Nashville Predators: Four takeaways from the win in Los Angeles

(Photo by Norm Hall/NHLI via Getty Images)
(Photo by Norm Hall/NHLI via Getty Images) /

After a mind-boggling loss to the worst team in the NHL, the Nashville Predators rebounded with a win in Los Angeles. Is relief in sight?

We have said it from the very beginning of the season. Our words are proving to be true. The Western Conference is going to be tough, especially the Central Division. All the work to start the season seemed to be wearing the Nashville Predators down. They were slumping.

Losing at home three times in a row? That is out of character for the Predators. Losing on the road to Vegas? Well, that is understandable. But, leading a game and then losing in overtime to the team labeled as the NHL’s worst? Fans were left dumbfounded.

Thankfully, the Predators followed up the loss to the Arizona Coyotes with a win in Los Angeles. It was a game that almost got away from them. Almost.

While this does not mean a new winning streak or the Nashville Predators are returning to their successful ways, there are some things we can takeaway from this win.

Scoring first matters

Seeing Roman Josi blast a puck into the back of the net was refreshing. While it is his eighth goal this season, it was the first Josi has obtained since December 14. That in itself is good to see.

However, the main point for this tally is the success of the Predators when they score first. On the season, the team is 19-2-3 when finding the goal first. Additionally, when leading after the opening period, they have an 11-2-2 record. The Predators do not score often in the game’s opening frame, but when they do it usually leads to a win.

Let’s hope they keep that up.

Executing on offense

I grew up in Kentucky and love the Wildcats. Of course, they lost to that team from Knoxville last night. I digress. Kentucky will often use a motion offense, or a high weave to start their half-court sets. Ideally, the motion creates opportunities to drive to the net and find an open man. Hockey bares some similarities.

Last night, the Predators took time to find an open player when someone else could take a shot. It happened on Josi’s power play goal in the first period. The puck made its way to P.K. Subban, who sent it diagonally to Kyle Turris. Turris could have taken a shot, but Josi had more space and a better angle, especially with Viktor Arvidsson blocking at the net.

Turris executed a touch pass to Josi, who slammed it home.

Another example was the goal by Scott Hartnell. Ryan Johansen skated toward the net and could have taken a shot. As the defense followed, Johansen pushed the puck to the other side. Hartnell put it into the net giving the Predators a 2-1 lead.

Finally, even though it was unsuccessful, a four-player weave at the top of the offensive zone lead to Johansen sneaking to the net. The Kings’ goalie lived up to his last name and quickly closed the opening.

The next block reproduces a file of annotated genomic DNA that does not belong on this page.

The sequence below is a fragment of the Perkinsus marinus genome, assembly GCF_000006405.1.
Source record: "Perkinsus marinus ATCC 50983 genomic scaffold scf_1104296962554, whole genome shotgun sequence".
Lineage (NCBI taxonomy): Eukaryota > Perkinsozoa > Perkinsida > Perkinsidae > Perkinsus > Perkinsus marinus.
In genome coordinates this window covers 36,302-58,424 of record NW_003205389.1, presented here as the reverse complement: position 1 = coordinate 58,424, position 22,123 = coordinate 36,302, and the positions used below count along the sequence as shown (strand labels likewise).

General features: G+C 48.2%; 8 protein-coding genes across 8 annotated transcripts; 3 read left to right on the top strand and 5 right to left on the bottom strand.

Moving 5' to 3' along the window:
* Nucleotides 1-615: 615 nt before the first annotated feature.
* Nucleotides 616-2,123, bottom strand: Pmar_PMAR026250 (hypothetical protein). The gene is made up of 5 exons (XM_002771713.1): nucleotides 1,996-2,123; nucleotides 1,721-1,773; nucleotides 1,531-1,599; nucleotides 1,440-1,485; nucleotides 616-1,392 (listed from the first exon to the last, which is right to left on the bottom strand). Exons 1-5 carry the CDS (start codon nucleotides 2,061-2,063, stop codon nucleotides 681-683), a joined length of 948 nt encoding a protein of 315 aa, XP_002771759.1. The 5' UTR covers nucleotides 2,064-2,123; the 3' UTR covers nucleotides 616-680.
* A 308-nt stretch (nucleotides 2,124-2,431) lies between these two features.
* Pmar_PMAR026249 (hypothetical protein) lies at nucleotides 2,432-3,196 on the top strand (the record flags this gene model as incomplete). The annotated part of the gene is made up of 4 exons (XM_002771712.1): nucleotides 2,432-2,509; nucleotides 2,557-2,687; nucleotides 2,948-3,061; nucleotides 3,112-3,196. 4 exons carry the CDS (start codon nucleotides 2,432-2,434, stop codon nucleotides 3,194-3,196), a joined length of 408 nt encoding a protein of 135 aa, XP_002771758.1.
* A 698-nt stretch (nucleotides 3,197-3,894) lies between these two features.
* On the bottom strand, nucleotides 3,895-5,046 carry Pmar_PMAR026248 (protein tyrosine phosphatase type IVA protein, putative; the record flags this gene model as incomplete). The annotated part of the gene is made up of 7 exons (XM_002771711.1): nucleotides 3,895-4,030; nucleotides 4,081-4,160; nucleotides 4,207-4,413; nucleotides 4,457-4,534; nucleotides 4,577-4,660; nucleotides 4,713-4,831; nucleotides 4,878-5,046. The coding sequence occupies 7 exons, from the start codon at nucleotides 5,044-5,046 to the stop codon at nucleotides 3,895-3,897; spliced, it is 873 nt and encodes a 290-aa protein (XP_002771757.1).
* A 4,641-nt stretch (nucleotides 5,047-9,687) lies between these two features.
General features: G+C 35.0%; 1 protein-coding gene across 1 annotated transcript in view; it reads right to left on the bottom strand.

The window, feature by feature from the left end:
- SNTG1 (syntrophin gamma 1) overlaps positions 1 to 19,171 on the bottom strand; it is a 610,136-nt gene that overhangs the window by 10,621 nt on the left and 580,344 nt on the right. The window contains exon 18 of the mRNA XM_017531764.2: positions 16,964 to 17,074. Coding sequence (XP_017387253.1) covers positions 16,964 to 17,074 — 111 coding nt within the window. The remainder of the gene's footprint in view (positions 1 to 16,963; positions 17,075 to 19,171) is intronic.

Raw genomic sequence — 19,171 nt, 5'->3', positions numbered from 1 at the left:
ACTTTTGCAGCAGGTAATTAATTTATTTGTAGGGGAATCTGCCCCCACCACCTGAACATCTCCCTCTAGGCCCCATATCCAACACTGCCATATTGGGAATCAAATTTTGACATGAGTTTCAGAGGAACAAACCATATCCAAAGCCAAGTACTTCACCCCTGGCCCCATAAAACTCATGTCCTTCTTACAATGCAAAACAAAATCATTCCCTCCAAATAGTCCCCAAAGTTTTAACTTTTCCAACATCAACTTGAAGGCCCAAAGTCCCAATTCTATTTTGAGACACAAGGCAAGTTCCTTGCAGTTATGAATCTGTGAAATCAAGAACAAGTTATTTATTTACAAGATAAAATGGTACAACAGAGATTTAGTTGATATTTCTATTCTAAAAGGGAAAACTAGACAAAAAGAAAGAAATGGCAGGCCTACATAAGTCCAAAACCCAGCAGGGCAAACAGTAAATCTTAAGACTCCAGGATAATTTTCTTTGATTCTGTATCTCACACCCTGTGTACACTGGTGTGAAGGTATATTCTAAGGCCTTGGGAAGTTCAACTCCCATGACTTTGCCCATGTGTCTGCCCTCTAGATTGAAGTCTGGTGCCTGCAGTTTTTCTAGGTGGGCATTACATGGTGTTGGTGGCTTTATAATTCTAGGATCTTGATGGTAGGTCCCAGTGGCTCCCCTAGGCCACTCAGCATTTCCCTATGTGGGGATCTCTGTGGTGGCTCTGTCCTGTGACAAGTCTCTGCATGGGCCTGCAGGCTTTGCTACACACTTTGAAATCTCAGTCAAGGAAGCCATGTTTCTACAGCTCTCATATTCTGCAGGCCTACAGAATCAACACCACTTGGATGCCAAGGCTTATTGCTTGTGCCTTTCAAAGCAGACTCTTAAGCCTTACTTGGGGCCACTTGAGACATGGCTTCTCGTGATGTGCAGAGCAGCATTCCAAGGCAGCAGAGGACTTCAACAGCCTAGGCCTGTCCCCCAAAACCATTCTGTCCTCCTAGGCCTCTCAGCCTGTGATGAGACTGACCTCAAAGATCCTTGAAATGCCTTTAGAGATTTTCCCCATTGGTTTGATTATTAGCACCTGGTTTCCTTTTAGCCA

Still, it was nice to see some offensive work.


As our George Matarangas wrote, there are major concerns on defense. Teams are getting too many shots on the Predators leaving Pekka Rinne and Juuse Saros vulnerable. Last night was more of the same.

Nashville gets outshot almost every game. Good thing they are 16-7-2 in that situation. That includes last night when they were outshot 29-20. What concerns me is allowing space to a skater and letting them shoot. For example…

First of all, the Nashville Predators failed to control the puck in the defensive zone. That is something else that bothers me. But, if you stop the video at the 11-second mark, you will see all five skaters of the Predators watching the puck. Then, Nick Bonino fails to hold back one skater and Alexei Emelin is forced to pressure the attacker. Colton Sissons is just hanging out on the side-wall, watching. Hartnell is looking at the puck.

And Trevor Lewis is left free and open. He shoots, he scores.

Road win against good team

The win is important for several reasons. First off, it helps the Predators keep pace in the Central Division. As it stands today, the Winnipeg Jets lead the division with 55 points, with the St. Louis Blues and Predators right behind with 54 points. Nashville has three more games to play than the Blues, one more than the Jets. In order to get home ice in the playoffs, the Preds must take advantage of every opportunity.

But, if you can’t win on the road during the playoffs, you can’t win the Stanley Cup. Okay, mathematically, if you hold home ice and win only the home games, you can win the Cup. But, what are the odds of that?

Next: Top Five All-Star Jerseys of All Time

So far, the Predators are doing well against the top teams in the West. Well, those not named Vegas, that is. With two road wins in Los Angeles and St. Louis, the Predators are capable of beating tough teams in their arena. When playoffs time arrives, they will need to continue that trend.